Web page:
Using SQLite in Flutter

Published on January 08, 2019

Using SQLite in Flutter

  • Tutorial
Hi, Habr! We present to your attention the translation of the article “Using SQLite in Flutter” .

Saving data is very important for users, since it is impractical to load the same data from the network. It would be wiser to save them locally.

In this article, I will demonstrate how to do this using SQLite in Flutter-e.

Why SQLite?

SQLite is the most popular way to store data on mobile devices. In this article, we will use the sqflite package to use SQLite. Sqflite is one of the most frequently used and relevant libraries for connecting SQLite databases in Flutter.

1. Add dependencies

In our project, open the file pubspec.yaml . Under dependencies add the latest version of sqflite and path_provider.

    sdk: flutter
  sqflite: any
  path_provider: any

2. Create DB Client

Now create a new Database.dart file. In it we will create singleton.

Why we need a singleton: we use this pattern to make sure that we only have one class entity and to provide a global entry point to it.

1. Create a private constructor that can only be used inside this class.

class DBProvider {
  static final DBProvider db = DBProvider._();

2. Set up the database

The next step is to create a database object and provide a getter, where we will create a database object if it has not yet been created (lazy initialization)

static Database _database;
  Future<Database> get database async {
    if (_database != null)
    return _database;
    // if _database is null we instantiate it
    _database = await initDB();
    return _database;

If there is no object assigned to the database, then we call the initDB function to create the database. In this function, we will get a path to save the database and create the desired tables.

initDB() async {
    Directory documentsDirectory = await getApplicationDocumentsDirectory();
    String path = join(documentsDirectory.path, "TestDB.db");
    return await openDatabase(path, version: 1, onOpen: (db) {
    }, onCreate: (Database db, int version) async {
      await db.execute("CREATE TABLE Client ("
          "id INTEGER PRIMARY KEY,"
          "first_name TEXT,"
          "last_name TEXT,"
          "blocked BIT"

3. Create a model class

The data inside the database will be converted to Dart Maps. We need to create classes of models with toMap and fromMap methods.

To create classes of models, I am going to use this site

Our model:

/// ClientModel.dart
import 'dart:convert';
Client clientFromJson(String str) {
    final jsonData = json.decode(str);
    return Client.fromJson(jsonData);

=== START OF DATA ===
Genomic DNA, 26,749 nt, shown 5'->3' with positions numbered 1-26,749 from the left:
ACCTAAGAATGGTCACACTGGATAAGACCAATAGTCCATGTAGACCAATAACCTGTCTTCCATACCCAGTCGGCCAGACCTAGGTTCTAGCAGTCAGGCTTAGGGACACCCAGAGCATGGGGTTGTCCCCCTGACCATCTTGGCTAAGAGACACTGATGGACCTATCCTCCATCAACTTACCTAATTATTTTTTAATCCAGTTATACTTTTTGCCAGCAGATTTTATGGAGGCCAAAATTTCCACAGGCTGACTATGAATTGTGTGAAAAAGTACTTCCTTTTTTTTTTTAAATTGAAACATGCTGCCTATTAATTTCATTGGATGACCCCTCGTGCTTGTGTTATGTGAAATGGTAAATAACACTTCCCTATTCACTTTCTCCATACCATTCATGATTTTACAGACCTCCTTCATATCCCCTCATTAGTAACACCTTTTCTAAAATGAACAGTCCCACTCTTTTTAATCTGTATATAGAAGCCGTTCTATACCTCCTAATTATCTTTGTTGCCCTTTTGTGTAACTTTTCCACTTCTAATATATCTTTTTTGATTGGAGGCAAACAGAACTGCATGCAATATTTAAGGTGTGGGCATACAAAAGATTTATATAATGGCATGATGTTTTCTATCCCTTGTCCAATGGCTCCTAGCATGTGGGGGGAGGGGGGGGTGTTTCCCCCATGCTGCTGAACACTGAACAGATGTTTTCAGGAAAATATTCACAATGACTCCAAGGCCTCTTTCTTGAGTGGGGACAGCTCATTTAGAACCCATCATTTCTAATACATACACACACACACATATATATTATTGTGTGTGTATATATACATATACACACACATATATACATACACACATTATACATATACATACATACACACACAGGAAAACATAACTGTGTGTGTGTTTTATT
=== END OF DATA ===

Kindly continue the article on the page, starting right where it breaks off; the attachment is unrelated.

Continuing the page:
String clientToJson(Client data) {
    final dyn = data.toJson();
    return json.encode(dyn);
class Client {
    int id;
    String firstName;
    String lastName;
    bool blocked;
    factory Client.fromJson(Map<String, dynamic> json) => new Client(
        id: json["id"],
        firstName: json["first_name"],
        lastName: json["last_name"],
        blocked: json["blocked"],
    Map<String, dynamic> toJson() => {
        "id": id,
        "first_name": firstName,
        "last_name": lastName,
        "blocked": blocked,

4. CRUD operations


Using rawInsert:

newClient(Client newClient) async {
    final db = await database;
    var res = await db.rawInsert(
      "INSERT Into Client (id,first_name)"
      " VALUES (${},${newClient.firstName})");
    return res;

Using insert:

newClient(Client newClient) async {
    final db = await database;
    var res = await db.insert("Client", newClient.toMap());
    return res;

Another example of using a large ID as a new ID.

newClient(Client newClient) async {
    final db = await database;
    //get the biggest id in the table
    var table = await db.rawQuery("SELECT MAX(id)+1 as id FROM Client");
    int id = table.first["id"];
    //insert to the table using the new id 
    var raw = await db.rawInsert(
        "INSERT Into Client (id,first_name,last_name,blocked)"
        " VALUES (?,?,?,?)",
        [id, newClient.firstName, newClient.lastName, newClient.blocked]);
    return raw;


Get Client by id

getClient(int id) async {
    final db = await database;
    var res =await  db.query("Client", where: "id = ?", whereArgs: [id]);
    return res.isNotEmpty ? Client.fromMap(res.first) : Null ;

Get all Clients with a condition

getAllClients() async {
    final db = await database;
    var res = await db.query("Client");